Homily for Holy Thursday - 2019

Posted 2 months ago
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Theme: “Your Contribution towards the Priesthood”

Dearly beloved, we have gathered to celebrate the twofold sacraments of the priesthood and the Holy Eucharist. Both the Eucharist and the priesthood “were born” during the Last Supper. By His words “do this in remembrance of me” Christ instituted the Priesthood while giving the disciples the privilege of perpetuating His actions at the last supper. We therefore see in the Acts of the Apostles much evidence of the early disciples celebrating the Eucharist in obedience to our Lord’s commands.

Dearly Beloved, St. Paul, one of the greatest Apostles in the history of the church was not present at the last supper. We however, listen to his words from the second reading.

“I received from the Lord what I also handed on to you, 

that the Lord Jesus, on the night he was handed over, 

took bread, and, after he had given thanks,

broke it and said, "This is my body that is for you.

Do this in remembrance of me."

In the same way also the cup, after supper, saying, 

"This cup is the new covenant in my blood.

Do this, as often as you drink it, in remembrance of me."

For as often as you eat this bread and drink the cup, 

you proclaim the death of the Lord until he comes.”

We contemplate on how our Lord will entrust such a treasure of His own Body and Blood to these men with questionable character.  We will read at the Good Friday service how all of them betrayed and deserted him. Our Lord knew all of this and had pre-warned Peter, “before the cock crows, you would have denied three times of knowing me.”  He knew they were unworthy, and yet He entrusted His very ministry to them. He himself was going to act in them; which He did.  And we call that “GRACE”.

 St. Paul writes, though in a different context, in 2 Cor 4:7 “But we have this treasure in clay jars, so that it may be made clear that this extraordinary power belongs to God and does not come from us.” 

Dearly Beloved, we all know the state of the priesthood today. Many are hurt and disappointed by the scandals from priests, and rightly so. Are these scandals affecting seminarians and parents’ willingness to encourage their children to respond to the priestly vocation? Yes, of course. If such a trend continues, would it eventually affect places where the Eucharist is celebrated daily, - definitely!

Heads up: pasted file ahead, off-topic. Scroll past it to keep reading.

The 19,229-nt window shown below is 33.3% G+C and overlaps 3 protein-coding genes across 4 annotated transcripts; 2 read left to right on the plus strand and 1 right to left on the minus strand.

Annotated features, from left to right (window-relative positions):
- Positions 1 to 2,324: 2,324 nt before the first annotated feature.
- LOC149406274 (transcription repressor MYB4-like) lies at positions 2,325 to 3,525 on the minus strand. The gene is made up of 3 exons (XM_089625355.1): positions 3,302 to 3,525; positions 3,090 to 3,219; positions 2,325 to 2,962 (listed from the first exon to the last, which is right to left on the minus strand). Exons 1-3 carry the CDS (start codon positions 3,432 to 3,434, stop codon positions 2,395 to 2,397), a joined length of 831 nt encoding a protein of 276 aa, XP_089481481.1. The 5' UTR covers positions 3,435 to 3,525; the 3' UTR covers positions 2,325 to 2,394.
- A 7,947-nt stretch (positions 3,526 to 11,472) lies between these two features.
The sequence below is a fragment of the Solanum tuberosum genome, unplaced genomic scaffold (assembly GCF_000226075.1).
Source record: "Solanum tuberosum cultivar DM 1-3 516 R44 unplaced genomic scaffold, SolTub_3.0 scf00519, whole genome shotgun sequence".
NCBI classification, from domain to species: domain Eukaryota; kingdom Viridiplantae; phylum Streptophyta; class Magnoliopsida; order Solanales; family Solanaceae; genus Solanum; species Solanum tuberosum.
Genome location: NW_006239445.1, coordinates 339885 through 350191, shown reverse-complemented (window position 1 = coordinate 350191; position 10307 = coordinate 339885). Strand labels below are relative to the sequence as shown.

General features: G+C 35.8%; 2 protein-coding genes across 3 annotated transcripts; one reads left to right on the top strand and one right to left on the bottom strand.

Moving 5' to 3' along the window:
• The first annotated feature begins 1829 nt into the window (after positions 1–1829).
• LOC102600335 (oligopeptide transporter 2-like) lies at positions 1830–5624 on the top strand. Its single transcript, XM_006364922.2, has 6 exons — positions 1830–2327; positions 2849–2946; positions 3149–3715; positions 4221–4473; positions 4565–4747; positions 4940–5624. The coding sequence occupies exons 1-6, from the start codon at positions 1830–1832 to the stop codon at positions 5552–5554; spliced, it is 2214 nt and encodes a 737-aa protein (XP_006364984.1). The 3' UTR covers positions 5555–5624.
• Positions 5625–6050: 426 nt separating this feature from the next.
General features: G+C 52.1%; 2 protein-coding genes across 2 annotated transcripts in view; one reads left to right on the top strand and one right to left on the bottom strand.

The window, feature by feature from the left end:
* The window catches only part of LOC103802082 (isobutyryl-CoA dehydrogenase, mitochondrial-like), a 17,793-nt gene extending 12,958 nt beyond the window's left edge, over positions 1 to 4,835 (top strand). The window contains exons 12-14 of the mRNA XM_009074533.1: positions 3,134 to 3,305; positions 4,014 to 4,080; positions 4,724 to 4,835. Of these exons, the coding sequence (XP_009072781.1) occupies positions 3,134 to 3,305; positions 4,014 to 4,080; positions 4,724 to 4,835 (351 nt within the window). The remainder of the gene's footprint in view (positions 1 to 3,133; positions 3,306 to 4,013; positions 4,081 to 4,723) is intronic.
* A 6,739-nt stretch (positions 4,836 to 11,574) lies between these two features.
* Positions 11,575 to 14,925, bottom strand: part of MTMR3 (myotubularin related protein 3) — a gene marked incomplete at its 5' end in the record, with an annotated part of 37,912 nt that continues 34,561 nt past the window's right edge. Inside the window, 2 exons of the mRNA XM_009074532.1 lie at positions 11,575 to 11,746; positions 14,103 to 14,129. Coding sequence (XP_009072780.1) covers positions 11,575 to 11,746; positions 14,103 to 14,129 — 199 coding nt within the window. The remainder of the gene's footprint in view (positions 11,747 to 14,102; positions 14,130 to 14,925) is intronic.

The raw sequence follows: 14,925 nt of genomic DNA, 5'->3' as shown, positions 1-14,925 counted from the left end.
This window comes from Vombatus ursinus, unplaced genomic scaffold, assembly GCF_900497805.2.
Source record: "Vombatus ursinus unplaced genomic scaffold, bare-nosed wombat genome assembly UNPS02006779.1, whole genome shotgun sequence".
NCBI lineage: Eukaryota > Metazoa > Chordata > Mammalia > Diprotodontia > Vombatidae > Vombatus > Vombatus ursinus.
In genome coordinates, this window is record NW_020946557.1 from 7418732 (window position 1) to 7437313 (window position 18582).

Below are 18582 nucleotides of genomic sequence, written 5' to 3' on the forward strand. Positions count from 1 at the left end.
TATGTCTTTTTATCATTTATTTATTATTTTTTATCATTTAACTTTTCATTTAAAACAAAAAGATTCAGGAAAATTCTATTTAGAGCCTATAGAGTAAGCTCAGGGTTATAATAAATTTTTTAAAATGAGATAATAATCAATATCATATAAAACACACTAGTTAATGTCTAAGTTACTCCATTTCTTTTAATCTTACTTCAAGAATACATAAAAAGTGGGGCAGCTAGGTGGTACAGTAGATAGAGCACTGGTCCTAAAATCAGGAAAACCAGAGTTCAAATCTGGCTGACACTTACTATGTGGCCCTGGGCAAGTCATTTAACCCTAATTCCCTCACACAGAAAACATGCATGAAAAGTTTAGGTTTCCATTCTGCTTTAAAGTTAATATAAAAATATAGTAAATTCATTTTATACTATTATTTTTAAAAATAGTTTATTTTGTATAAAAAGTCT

Tonight’s celebration of these twofold related mysteries offers us every opportunity first to thank God for the gift of His Body and Blood. Second, to thank Him for the lives of the priest who celebrate and make the Eucharist available to His Church.  Third to encourage each other to Pray for the Priest.  Especially, your priest.

The writer to the Hebrews writing in another context about the High Priesthood of Jesus wrote in Heb 5 “Every high priest chosen from among mortals is put in charge of things pertaining to God on their behalf, to offer gifts and sacrifices for sins. He is able to deal gently with the ignorant and wayward, since he himself is subject to weakness; and because of this he must offer sacrifice for his own sins as well as for those of the people. And one does not presume to take this honor, but takes it only when called by God, just as Aaron was.”

Beloved, the courage each day to climb the altar of God (as priests) and to minister, is made possible by the power of the Holy Spirit who sanctifies and makes us ready for this purpose. There is nothing of our own merits to be proud or to boast about.  We go through all you go through.  The only difference probably, is the GRACE of ordination which I have.

For who he is called to be and for what he is chosen to fulfill, the priest is under constant attack from the enemy.  The saying goes “if gold should rust, what will iron do?”   In other words, the devil’s attack on the head- the priest- is very strategic.

If you are grateful to God for the Eucharist, if you are proud of this unique gift and will protect it with our lives, then you owe it to God as a response of your gratitude to pray for the daily sanctification and renewal of the priest whose vocation makes the Eucharist available. Will that be too much or illogical to ask? No!  We need your prayers.